California

Can fish evolve to handle climate change? Scientists tested it on these oddball fish

A grunion hunter shows a grunion caught at Cabrillo Beach in San Pedro, Calif. The California grunion does something no other fish on the planet is known to do. It surfs a wave right out of its world and into ours. Then it plops itself down on the sand to lay and fertilize its eggs before waiting patiently for another big wave to carry it home.
A grunion hunter shows a grunion caught at Cabrillo Beach in San Pedro, Calif. The California grunion does something no other fish on the planet is known to do. It surfs a wave right out of its world and into ours. Then it plops itself down on the sand to lay and fertilize its eggs before waiting patiently for another big wave to carry it home. ASSOCIATED PRESS

The grunion is a weird little fish.

Grunion are perhaps best known for washing up on California beaches — from Baja California all the way up to Monterey Bay — several times a year to spawn en masse for hours, starting on a night with a full or new moon, according to the California Department of Fish and Wildlife.

The creatures travel as far up a beach as waves will carry them, and then females dig nests and lay thousands and thousands of eggs. Males come ashore, too, and fertilize the eggs — and then males and females alike return to the ocean, sometimes in less than a minute, the state fact page on the species says.

But it turns out those fish — bizarre as they might seem — can teach scientists something about sea creatures’ ability to adapt to climate change. That’s according to a new study from scientists at Long Beach State University in Southern California.

Biological sciences professor Darren Johnson and Alexander Tasoff, who was a graduate student during the research, captured more than 300 grunion on Seal Beach to study how well the fish could adapt to ocean acidification, which is one effect of global warming, in addition to sea level rise and more, the university said in a news release on Wednesday.

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Researchers found the fishes’ genes mattered a great deal: Grunion eggs from some families were more likely to survive in water with high carbon dioxide levels in the lab — an environment that mirrors a more acidic ocean — which means those families of fish could be better at adapting to changing acidity in the wild.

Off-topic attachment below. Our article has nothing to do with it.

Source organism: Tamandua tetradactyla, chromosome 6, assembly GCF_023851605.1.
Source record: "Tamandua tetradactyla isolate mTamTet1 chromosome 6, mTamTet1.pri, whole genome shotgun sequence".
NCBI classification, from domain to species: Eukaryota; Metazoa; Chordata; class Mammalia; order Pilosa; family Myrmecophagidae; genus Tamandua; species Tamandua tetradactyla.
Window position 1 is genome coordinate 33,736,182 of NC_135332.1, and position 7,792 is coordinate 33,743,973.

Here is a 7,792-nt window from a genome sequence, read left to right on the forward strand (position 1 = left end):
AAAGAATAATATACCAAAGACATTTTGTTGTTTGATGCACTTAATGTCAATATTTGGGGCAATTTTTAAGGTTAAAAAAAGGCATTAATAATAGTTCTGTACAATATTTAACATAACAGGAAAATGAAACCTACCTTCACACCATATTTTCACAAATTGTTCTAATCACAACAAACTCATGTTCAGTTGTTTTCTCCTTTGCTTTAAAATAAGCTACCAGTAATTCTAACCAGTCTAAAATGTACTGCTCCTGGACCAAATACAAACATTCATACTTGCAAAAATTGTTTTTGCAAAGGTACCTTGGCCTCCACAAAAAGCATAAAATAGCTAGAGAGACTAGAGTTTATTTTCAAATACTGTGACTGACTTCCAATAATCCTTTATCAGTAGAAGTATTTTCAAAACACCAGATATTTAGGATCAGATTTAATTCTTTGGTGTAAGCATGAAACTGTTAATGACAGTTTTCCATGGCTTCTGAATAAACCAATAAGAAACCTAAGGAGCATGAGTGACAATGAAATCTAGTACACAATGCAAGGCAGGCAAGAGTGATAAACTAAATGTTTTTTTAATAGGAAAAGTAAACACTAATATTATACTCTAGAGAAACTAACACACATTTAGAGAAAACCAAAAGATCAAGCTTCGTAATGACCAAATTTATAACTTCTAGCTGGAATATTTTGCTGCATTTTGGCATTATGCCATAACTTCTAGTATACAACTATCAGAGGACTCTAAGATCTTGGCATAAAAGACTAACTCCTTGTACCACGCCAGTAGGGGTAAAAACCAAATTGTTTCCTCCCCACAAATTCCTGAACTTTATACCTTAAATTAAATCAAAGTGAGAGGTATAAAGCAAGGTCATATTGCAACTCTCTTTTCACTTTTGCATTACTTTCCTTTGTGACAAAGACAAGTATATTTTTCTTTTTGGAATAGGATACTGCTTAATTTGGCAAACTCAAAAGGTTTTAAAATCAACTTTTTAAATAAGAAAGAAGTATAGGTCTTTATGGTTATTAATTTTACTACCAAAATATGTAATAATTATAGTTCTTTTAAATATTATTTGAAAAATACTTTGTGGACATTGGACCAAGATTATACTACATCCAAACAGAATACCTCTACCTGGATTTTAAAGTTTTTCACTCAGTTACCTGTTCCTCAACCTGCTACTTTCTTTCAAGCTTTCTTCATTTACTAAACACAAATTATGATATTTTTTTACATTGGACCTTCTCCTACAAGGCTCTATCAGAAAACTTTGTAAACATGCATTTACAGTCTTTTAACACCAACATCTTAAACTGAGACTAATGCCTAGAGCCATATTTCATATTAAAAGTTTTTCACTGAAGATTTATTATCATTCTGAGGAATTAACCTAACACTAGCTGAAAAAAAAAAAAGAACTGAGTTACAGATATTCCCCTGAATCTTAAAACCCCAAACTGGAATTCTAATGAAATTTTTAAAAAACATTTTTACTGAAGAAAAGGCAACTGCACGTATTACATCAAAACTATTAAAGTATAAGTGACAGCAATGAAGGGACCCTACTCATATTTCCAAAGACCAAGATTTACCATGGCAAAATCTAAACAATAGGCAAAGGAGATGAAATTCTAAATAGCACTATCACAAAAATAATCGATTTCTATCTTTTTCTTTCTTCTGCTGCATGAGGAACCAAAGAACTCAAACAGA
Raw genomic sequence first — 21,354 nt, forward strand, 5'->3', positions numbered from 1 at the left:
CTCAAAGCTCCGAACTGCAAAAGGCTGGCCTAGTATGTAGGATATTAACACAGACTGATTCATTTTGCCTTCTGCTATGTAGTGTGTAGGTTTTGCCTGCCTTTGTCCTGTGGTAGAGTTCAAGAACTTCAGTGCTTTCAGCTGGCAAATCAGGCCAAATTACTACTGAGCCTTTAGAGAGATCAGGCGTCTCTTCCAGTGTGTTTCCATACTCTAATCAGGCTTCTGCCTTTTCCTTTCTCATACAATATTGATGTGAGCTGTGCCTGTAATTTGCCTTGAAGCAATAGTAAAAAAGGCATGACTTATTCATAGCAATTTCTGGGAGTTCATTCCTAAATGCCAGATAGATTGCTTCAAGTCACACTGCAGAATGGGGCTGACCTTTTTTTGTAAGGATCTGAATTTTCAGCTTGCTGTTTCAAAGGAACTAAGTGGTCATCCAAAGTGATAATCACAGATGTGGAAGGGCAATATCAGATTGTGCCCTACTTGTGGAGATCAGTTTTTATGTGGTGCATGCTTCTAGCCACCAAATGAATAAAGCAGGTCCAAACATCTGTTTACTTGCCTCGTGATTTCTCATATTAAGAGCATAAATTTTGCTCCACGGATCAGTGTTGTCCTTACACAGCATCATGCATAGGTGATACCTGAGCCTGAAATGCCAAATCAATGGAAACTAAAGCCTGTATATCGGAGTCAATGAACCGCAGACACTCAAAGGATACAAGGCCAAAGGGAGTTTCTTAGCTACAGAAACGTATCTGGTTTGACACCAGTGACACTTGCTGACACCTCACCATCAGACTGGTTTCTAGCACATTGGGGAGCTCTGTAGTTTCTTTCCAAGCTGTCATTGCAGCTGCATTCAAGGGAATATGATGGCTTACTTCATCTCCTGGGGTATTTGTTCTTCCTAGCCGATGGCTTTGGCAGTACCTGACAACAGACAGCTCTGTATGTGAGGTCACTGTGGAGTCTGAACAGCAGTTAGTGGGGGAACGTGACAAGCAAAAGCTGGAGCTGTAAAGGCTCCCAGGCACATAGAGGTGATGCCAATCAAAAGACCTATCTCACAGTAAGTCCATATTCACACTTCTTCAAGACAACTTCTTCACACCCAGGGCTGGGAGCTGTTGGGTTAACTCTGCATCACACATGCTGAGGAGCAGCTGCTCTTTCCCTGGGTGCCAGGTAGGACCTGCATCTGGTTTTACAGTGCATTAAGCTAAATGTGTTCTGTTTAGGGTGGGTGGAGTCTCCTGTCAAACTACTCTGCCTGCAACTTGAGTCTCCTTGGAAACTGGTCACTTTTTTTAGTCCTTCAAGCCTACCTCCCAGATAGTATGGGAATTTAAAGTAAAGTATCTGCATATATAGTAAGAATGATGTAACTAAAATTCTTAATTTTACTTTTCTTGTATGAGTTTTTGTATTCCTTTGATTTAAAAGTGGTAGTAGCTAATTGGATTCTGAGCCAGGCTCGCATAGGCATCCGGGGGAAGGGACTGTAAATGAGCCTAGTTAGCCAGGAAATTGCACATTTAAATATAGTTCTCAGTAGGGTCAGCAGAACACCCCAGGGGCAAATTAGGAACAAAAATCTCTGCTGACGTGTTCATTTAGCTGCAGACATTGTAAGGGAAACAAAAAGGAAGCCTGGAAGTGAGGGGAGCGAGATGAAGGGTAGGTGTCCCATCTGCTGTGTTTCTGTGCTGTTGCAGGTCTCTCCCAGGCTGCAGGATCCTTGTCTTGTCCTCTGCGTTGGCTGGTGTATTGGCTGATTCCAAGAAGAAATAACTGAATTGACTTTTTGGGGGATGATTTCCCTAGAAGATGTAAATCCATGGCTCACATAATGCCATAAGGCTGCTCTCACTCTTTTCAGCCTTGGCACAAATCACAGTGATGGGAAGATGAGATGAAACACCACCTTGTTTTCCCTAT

“Collectively, our estimates … suggest that populations of California Grunion have the capacity to adapt relatively quickly to long-term changes in ocean chemistry,” the authors concluded.

And while more acidic waters meant more larvae died, the acidity didn’t have a major impact on the growth of fish that lived, researchers wrote.

“Understanding whether fish populations can adapt over time and become at least somewhat more tolerant of changes in seawater chemistry will help us anticipate more accurately the long-term effects of ocean acidification,” Johnson said in a statement.

Scientists knew before this study that ocean acidification “can reduce the growth and survival of marine species during their larval stages,” the authors wrote. But the authors also knew that if a species like the grunion had “the genetic capacity to adapt and increase their tolerance” to those conditions, it might offset harmful impacts of ocean acidification.

It turns out the fishes’ unusual on-shore breeding ritual was an advantage for researchers.

“Because of how grunions spawn, it was easier to track the genetic lineages of fish from particular groups of eggs,” according to a university press release on the study.

Despite that peculiar trait, grunion were a good proxy for other fish, in that they “share many life‐history traits with other nearshore fishes” and therefore “may serve as a convenient model species for studying the potential for marine fish larvae to adapt to changes in seawater chemistry,” the study’s abstract said.

The grunion studied were released back into the wild, the researchers said.

Beach-goers often gather on shore to watch the thin fish, which grow up to six inches, as they wash up to mate — and some gather them in buckets to feast on when it’s allowed, the Orange County Register reports.

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“Watching old and young alike trying to catch grunion on a foggy night by hand is always enjoyable; however, they’re no match for the local raccoons at capturing these slippery fish,” John Lindsey wrote for the San Luis Obispo Tribune in 2015.

Lindsey said he once watched as a “marauding band of local raccoons took full advantage of this rare bounty. If you happen to visit a sandy beach along the Central Coast at night after a full or new moon and immediately after high tide, you may see these unusual fish. It’s one of those natural spectacles that you’re unlikely to ever forget.”

The study is set to appear in Evolutionary Applications in print in March, the news release said.

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Jared Gilmour is a McClatchy national reporter based in San Francisco. He covers everything from health and science to politics and crime. He studied journalism at Northwestern University and grew up in North Dakota.


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